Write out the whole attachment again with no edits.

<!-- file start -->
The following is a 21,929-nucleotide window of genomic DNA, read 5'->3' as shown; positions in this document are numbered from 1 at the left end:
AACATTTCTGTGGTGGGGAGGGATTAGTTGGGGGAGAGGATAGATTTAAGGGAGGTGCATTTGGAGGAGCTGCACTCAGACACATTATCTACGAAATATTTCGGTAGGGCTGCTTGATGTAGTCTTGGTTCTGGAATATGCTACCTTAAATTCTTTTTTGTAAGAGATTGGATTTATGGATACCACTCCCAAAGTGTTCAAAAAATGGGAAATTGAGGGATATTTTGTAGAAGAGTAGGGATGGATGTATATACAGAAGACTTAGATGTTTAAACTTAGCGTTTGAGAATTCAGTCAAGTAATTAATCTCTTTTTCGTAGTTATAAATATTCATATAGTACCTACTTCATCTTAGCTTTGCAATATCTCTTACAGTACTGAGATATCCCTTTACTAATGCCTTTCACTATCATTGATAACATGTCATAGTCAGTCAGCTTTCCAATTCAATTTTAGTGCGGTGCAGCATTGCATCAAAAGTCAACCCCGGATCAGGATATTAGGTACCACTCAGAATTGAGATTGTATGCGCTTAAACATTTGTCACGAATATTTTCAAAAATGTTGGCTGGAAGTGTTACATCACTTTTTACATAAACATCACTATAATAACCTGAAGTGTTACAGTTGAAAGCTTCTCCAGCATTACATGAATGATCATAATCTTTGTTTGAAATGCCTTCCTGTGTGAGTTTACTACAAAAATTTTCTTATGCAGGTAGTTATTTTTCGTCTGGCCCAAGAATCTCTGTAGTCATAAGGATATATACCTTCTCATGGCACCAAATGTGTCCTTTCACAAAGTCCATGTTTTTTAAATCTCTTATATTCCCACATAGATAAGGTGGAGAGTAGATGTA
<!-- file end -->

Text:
The following is a 21,929-nucleotide window of genomic DNA, read 5'->3' as shown; positions in this document are numbered from 1 at the left end:
AACATTTCTGTGGTGGGGAGGGATTAGTTGGGGGAGAGGATAGATTTAAGGGAGGTGCATTTGGAGGAGCTGCACTCAGACACATTATCTACGAAATATTTCGGTAGGGCTGCTTGATGTAGTCTTGGTTCTGGAATATGCTACCTTAAATTCTTTTTTGTAAGAGATTGGATTTATGGATACCACTCCCAAAGTGTTCAAAAAATGGGAAATTGAGGGATATTTTGTAGAAGAGTAGGGATGGATGTATATACAGAAGACTTAGATGTTTAAACTTAGCGTTTGAGAATTCAGTCAAGTAATTAATCTCTTTTTCGTAGTTATAAATATTCATATAGTACCTACTTCATCTTAGCTTTGCAATATCTCTTACAGTACTGAGATATCCCTTTACTAATGCCTTTCACTATCATTGATAACATGTCATAGTCAGTCAGCTTTCCAATTCAATTTTAGTGCGGTGCAGCATTGCATCAAAAGTCAACCCCGGATCAGGATATTAGGTACCACTCAGAATTGAGATTGTATGCGCTTAAACATTTGTCACGAATATTTTCAAAAATGTTGGCTGGAAGTGTTACATCACTTTTTACATAAACATCACTATAATAACCTGAAGTGTTACAGTTGAAAGCTTCTCCAGCATTACATGAATGATCATAATCTTTGTTTGAAATGCCTTCCTGTGTGAGTTTACTACAAAAATTTTCTTATGCAGGTAGTTATTTTTCGTCTGGCCCAAGAATCTCTGTAGTCATAAGGATATATACCTTCTCATGGCACCAAATGTGTCCTTTCACAAAGTCCATGTTTTTTAAATCTCTTATATTCCCACATAGATAAGGTGGAGAGTAGATGTA